There is, every time I pick up the pen or fire up the computer, the hope that this book will be the One. The Prince Charming of a book that will bring complete and utter happiness. The one so well put together it could make angels, or at the very least my editor, weep with joy upon reading it. It will become the new Great American Novel, put into the cannon, filed next to the works of luminaries like Fitzgerald and Cather.
And, as the writing continues I come to realize--well, okay, truly I've realized it all along--that the book will not reach those soaring heights. Sure, it's a good story and sometimes I can actually open the file and say, "Hey, this isn't too bad." Make no mistake, I love these characters and am very invested in them, I love the twists and turns that happen as I write the draft. I just wonder if it's good enough. That's not a productive place to be. Trying for greatness is fine, but perfectionism isn't. Trying to make it perfect stops me in my tracks, it keeps me from writing anything at all. And, besides, beyond making the book the best I can make it, I have little control over how it will be received by readers, how well it will sell or what reviewers will say about it.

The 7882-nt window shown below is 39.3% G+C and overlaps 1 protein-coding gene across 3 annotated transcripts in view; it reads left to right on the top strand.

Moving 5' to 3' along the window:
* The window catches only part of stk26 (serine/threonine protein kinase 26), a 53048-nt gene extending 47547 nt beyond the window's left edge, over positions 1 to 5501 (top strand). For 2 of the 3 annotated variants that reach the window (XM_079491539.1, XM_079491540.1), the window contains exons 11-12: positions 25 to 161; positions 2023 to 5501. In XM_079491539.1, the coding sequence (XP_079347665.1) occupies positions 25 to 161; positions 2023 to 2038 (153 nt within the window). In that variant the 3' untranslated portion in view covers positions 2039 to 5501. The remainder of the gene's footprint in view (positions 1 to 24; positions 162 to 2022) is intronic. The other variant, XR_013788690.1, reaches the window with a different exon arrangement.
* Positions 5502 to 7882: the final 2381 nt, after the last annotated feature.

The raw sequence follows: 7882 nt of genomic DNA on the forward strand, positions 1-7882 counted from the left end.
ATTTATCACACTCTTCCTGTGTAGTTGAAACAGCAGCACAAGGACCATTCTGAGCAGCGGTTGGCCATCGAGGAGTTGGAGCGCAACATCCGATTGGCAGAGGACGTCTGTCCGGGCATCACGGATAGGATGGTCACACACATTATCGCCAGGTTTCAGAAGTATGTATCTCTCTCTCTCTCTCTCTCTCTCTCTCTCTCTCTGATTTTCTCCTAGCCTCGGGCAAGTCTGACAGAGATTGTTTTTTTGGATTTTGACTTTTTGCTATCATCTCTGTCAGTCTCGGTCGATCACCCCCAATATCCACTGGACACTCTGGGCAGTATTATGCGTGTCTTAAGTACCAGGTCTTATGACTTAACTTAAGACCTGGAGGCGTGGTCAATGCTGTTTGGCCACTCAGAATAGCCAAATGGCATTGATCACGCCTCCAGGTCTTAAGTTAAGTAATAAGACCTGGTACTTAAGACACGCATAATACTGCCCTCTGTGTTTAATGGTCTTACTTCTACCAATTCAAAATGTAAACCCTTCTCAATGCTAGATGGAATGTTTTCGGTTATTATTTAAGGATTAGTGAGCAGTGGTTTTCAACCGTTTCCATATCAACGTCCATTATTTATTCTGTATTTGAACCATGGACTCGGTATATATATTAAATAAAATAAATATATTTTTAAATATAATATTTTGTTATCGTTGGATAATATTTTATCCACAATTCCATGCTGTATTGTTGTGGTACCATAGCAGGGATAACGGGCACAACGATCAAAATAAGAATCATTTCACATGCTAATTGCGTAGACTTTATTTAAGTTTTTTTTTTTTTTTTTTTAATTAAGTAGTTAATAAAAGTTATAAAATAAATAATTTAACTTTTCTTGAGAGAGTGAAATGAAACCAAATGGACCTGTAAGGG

Perfection is a myth, at any rate. At best, it creates hesitation and misgiving. At worst, it destroys the story. So, as I sail again with Anton and Lenora, I'm going to remind myself I'm writing the okay-hey-it's-not-too-bad American novel. Maybe, that way, I'll be able to write 'the end' on my draft before too long.